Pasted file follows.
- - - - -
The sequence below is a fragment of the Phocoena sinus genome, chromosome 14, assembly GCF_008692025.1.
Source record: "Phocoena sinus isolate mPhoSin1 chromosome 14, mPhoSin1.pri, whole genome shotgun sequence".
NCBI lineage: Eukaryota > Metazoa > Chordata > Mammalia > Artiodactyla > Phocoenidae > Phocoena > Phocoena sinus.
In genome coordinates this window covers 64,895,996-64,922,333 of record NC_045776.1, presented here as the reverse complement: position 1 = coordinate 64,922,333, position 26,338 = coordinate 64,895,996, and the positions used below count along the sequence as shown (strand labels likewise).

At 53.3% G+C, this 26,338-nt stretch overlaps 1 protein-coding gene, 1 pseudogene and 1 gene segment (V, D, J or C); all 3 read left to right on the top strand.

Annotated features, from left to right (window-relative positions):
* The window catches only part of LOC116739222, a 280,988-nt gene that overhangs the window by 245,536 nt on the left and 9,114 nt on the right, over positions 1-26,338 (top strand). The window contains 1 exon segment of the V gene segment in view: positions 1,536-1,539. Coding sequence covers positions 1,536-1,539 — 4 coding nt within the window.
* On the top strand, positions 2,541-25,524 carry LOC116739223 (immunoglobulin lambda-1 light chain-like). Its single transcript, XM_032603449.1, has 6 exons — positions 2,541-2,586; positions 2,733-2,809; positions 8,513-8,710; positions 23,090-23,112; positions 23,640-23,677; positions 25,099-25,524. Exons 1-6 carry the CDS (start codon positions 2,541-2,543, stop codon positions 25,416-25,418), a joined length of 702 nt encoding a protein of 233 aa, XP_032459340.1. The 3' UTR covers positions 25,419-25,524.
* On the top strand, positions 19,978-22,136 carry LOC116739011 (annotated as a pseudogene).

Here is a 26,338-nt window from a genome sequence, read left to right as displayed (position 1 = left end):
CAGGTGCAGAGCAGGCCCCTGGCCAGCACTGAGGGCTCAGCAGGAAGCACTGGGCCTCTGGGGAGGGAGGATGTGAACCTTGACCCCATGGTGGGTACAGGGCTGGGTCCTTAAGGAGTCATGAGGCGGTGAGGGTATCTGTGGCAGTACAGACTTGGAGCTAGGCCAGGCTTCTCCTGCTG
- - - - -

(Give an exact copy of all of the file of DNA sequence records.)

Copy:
The sequence below is a fragment of the Phocoena sinus genome, chromosome 14, assembly GCF_008692025.1.
Source record: "Phocoena sinus isolate mPhoSin1 chromosome 14, mPhoSin1.pri, whole genome shotgun sequence".
NCBI lineage: Eukaryota > Metazoa > Chordata > Mammalia > Artiodactyla > Phocoenidae > Phocoena > Phocoena sinus.
In genome coordinates this window covers 64,895,996-64,922,333 of record NC_045776.1, presented here as the reverse complement: position 1 = coordinate 64,922,333, position 26,338 = coordinate 64,895,996, and the positions used below count along the sequence as shown (strand labels likewise).

At 53.3% G+C, this 26,338-nt stretch overlaps 1 protein-coding gene, 1 pseudogene and 1 gene segment (V, D, J or C); all 3 read left to right on the top strand.

Annotated features, from left to right (window-relative positions):
* The window catches only part of LOC116739222, a 280,988-nt gene that overhangs the window by 245,536 nt on the left and 9,114 nt on the right, over positions 1-26,338 (top strand). The window contains 1 exon segment of the V gene segment in view: positions 1,536-1,539. Coding sequence covers positions 1,536-1,539 — 4 coding nt within the window.
* On the top strand, positions 2,541-25,524 carry LOC116739223 (immunoglobulin lambda-1 light chain-like). Its single transcript, XM_032603449.1, has 6 exons — positions 2,541-2,586; positions 2,733-2,809; positions 8,513-8,710; positions 23,090-23,112; positions 23,640-23,677; positions 25,099-25,524. Exons 1-6 carry the CDS (start codon positions 2,541-2,543, stop codon positions 25,416-25,418), a joined length of 702 nt encoding a protein of 233 aa, XP_032459340.1. The 3' UTR covers positions 25,419-25,524.
* On the top strand, positions 19,978-22,136 carry LOC116739011 (annotated as a pseudogene).

Here is a 26,338-nt window from a genome sequence, read left to right as displayed (position 1 = left end):
CAGGTGCAGAGCAGGCCCCTGGCCAGCACTGAGGGCTCAGCAGGAAGCACTGGGCCTCTGGGGAGGGAGGATGTGAACCTTGACCCCATGGTGGGTACAGGGCTGGGTCCTTAAGGAGTCATGAGGCGGTGAGGGTATCTGTGGCAGTACAGACTTGGAGCTAGGCCAGGCTTCTCCTGCTG